The idea of moving to an independent living facility may be nerve-wracking, daunting, or even undesirable for you or your loved one. It’s a big transition that requires careful planning, preparation and execution, and even after you’ve moved, there may be an adjustment period.
Part of the fear surrounding the transition to independent living in Federal Way, however, is due to common misconceptions about what it is, the pros and cons, and how it can impact your lifestyle and future.
What Is an Independent Living Community?
An independent living community is one type of housing option along the senior care continuum. You can find stand-alone individual living houses, like the cottages and Fairfield apartments, as well as those that are part of a larger retirement community with multiple types of senior housing and care services.
At independent living communities, you live freely, independently and actively among your peers, while the facility offers a variety of activities, amenities, and services to make life more comfortable and convenient. Even still, we often hear several misconceptions from those of you who are deciding what your next step will be.
Common Misconceptions About Independent Living
If you or your loved one are feeling nervous or fearful about moving to an independent living community, that’s perfectly normal. However, take a few minutes to consider these common myths about independent living for seniors and the truths behind them:
Myth #1: I Won’t See My Family or Friends
Truth: Depending on where your family is located, moving to an independent living community may decrease your proximity to them, in addition to old neighbors and friends. However, independent living communities are visitor friendly, and your family is always welcome. You can entertain guests at your private apartment or home or socialize with them in the community’s common areas. You are also free to come and go from the retirement campus as you like, making it easy for you to go visit your relatives and friends. Plus, retirement communities are teaming with opportunities to develop new friendships.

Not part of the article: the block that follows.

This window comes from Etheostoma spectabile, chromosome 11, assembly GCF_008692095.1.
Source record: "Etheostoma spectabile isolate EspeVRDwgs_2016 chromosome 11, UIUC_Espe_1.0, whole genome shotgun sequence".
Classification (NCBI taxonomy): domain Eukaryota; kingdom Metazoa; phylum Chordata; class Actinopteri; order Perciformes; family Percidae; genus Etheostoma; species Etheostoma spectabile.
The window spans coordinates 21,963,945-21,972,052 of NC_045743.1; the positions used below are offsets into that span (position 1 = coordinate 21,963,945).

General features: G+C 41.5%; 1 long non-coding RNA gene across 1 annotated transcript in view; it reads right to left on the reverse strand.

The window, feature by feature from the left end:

Myth #2: Independent Living Facilities are too Institutionalized
Truth: When you think of a senior living home, you may picture dreary hallways, bright fluorescent lights, and lookalike bedrooms. In reality, housing can vary from apartments with different floor plans to freestanding cottage homes. Village Green's campus boasts beautiful grounds with walking trails and gardens, individual parking spots, and patios and decks. Additionally, the furnishings are comfortable, and the homes are designed for easy navigation.
Myth #3: Meals are Low-Quality at Independent Living Facilities
Truth: You have a couple options when it comes to dining services on campus. All floor plans include a full kitchen with appliance, pantries, and pull-out shelves, so you can cook meals for yourself at your home. At independent living facilities such as Village Green Retirement Campus, you also have access to seven dinner meals per week and optional breakfasts and lunches. These delicious, nutritious meals are prepared by a chef and highly trained staff and feature a variety of menu items to suit different tastes.